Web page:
Commenting on the recent spate of mass shootings, President Obama said, “If public opinion does not demand change in Congress, it will not change.” He added, “Most members of Congress—I have to say to some degree this is bipartisan—are terrified of the NRA.” Obama is partially wrong to claim that the public needs to “demand change in Congress,” given the large literature on Congress’s poor responsiveness to the opinions of poor and middle-class voters. He is right to note the power of the National Rifle Association.
Political scientist Martin Gilens writes in Affluence and Influence, “By far the strongest association between interest group alignments and policy outcomes concerns gun control.” He investigated positions of interest groups and compared them to the public. He compared the “Power 25” group of lobbyists to the preferences of Americans at different points of the income spectrum. He finds, rather worryingly that on all issues, net interest group alignment, “is uncorrelated with the public’s policy preferences at any income level.” However, he finds that on some issues, the correlations are stronger. In the chart below, positive numbers indicate aligned interests, while negative numbers indicate divergent interests.
On economic issues, interest groups side with the rich on cutting taxes and reducing regulation, while they align with the poor and middle class on increasing spending. However, on environmental issues and gun control, interest groups are strongly divergent. Interest groups strongly disapproved of the Kyoto Protocol, which had strong support among Americans. Americans of all income levels support strong gun regulation, but interest groups strongly oppose such regulations. We can see below the strong difference between Americans of all income levels and the NRA.
How does the NRA wield such a strong influence on policymakers? After all, in the year following the horrifying Sandy Hook shooting states were far more likely to pass laws loosening gun regulations than tightening them. During that period, there were 74 school shootings. Gilens notes that “pro-gun control groups spent less than one-fifth the amount on lobbying that their anti-gun control opponents spent.” Data from the Center for Responsive Politics show the stark difference in spending between the anti-gun control lobby and those in favor of gun control.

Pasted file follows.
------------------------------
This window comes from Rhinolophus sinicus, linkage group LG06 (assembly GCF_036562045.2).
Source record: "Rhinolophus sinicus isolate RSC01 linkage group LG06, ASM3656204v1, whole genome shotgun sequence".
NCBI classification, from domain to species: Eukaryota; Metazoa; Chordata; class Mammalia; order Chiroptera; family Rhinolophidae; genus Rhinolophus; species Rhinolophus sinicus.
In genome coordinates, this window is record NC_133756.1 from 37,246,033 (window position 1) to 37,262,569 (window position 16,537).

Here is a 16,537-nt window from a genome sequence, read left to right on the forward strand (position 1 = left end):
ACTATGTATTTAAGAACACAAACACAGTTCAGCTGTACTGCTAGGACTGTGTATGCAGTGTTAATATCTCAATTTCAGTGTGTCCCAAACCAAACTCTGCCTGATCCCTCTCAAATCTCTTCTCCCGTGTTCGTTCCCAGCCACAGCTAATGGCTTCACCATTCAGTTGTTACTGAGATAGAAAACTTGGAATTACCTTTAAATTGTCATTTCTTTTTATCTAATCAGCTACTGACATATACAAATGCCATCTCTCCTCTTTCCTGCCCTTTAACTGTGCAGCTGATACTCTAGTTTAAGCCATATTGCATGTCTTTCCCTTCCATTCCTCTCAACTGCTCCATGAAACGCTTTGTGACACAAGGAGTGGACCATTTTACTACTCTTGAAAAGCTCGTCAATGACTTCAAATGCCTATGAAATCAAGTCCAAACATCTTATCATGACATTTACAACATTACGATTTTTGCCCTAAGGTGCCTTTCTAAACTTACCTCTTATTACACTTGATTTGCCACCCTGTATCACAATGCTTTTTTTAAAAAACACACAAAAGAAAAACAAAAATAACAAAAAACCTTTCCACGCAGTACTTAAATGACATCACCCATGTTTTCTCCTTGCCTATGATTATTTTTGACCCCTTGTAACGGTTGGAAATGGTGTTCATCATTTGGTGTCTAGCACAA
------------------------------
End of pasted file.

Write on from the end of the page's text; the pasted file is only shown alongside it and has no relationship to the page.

There is also the strong possibility that politicians perceive those who are in favor of less gun control are more likely to vote on that issue alone. Further, Gilens notes that the only time politicians seem to vote against the gun control lobby is when the preferences of the affluent were strongly against the gun lobby.
All of this is incredibly disturbing, not only for the fate of democracy, but for the possibility of stopping gun violence, which plagues our country. The solution is to increase the voice of the middle class and poor and curb the power of special interests. Studies at the state level offer us solutions. For instance, Patrick Flavin finds that states with stronger lobbying regulations have lower political inequality. He writes that these states, “tend to weigh citizens’ opinions more equally in the policymaking process.” One of the issues he examines is gun control. Other studies suggest that boosting voter-turnout reduces voting inequality. Lower voting inequality is tied to higher minimum wage laws, stronger anti-predatory lending laws and more money dedicated to SCHIP. It’s possible that this could also mean more stringent gun regulation, since there is strong support across income groups.
Curbing the influence of lobbyists, money and organized interest groups, while strengthening the voice of the poor and middle class is the solution to gun violence. The people already support gun regulation, the problem is making their voices heard in a deck stacked against them.